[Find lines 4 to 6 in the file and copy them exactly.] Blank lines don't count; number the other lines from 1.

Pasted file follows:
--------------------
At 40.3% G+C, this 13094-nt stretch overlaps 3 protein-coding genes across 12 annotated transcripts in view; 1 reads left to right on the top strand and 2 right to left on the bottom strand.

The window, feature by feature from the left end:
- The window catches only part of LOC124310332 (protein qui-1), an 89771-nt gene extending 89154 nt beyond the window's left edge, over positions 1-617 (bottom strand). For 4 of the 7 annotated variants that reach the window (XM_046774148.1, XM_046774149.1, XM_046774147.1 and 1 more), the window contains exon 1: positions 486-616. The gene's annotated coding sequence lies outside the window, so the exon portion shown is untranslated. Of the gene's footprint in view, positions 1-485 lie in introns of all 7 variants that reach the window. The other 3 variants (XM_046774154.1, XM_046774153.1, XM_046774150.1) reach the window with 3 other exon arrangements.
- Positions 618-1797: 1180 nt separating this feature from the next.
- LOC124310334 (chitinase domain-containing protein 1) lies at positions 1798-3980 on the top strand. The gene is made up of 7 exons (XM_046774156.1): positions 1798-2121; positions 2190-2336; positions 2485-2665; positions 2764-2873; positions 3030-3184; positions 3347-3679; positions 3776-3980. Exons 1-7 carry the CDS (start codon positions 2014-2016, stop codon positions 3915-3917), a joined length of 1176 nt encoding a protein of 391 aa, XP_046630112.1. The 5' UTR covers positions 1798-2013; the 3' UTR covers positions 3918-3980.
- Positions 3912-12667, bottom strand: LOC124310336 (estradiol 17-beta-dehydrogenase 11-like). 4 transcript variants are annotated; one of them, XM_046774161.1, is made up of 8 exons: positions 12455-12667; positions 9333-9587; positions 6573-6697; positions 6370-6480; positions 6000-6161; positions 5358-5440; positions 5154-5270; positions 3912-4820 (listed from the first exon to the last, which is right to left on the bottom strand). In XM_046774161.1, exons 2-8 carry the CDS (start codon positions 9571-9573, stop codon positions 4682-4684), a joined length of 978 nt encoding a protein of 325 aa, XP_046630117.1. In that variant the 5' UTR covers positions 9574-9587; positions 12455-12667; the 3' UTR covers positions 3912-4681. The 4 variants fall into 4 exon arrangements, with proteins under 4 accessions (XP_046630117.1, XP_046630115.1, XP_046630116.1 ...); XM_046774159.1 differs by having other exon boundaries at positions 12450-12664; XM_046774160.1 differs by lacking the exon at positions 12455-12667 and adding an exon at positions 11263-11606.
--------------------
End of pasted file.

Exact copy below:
- Positions 618-1797: 1180 nt separating this feature from the next.
- LOC124310334 (chitinase domain-containing protein 1) lies at positions 1798-3980 on the top strand. The gene is made up of 7 exons (XM_046774156.1): positions 1798-2121; positions 2190-2336; positions 2485-2665; positions 2764-2873; positions 3030-3184; positions 3347-3679; positions 3776-3980. Exons 1-7 carry the CDS (start codon positions 2014-2016, stop codon positions 3915-3917), a joined length of 1176 nt encoding a protein of 391 aa, XP_046630112.1. The 5' UTR covers positions 1798-2013; the 3' UTR covers positions 3918-3980.
- Positions 3912-12667, bottom strand: LOC124310336 (estradiol 17-beta-dehydrogenase 11-like). 4 transcript variants are annotated; one of them, XM_046774161.1, is made up of 8 exons: positions 12455-12667; positions 9333-9587; positions 6573-6697; positions 6370-6480; positions 6000-6161; positions 5358-5440; positions 5154-5270; positions 3912-4820 (listed from the first exon to the last, which is right to left on the bottom strand). In XM_046774161.1, exons 2-8 carry the CDS (start codon positions 9571-9573, stop codon positions 4682-4684), a joined length of 978 nt encoding a protein of 325 aa, XP_046630117.1. In that variant the 5' UTR covers positions 9574-9587; positions 12455-12667; the 3' UTR covers positions 3912-4681. The 4 variants fall into 4 exon arrangements, with proteins under 4 accessions (XP_046630117.1, XP_046630115.1, XP_046630116.1 ...); XM_046774159.1 differs by having other exon boundaries at positions 12450-12664; XM_046774160.1 differs by lacking the exon at positions 12455-12667 and adding an exon at positions 11263-11606.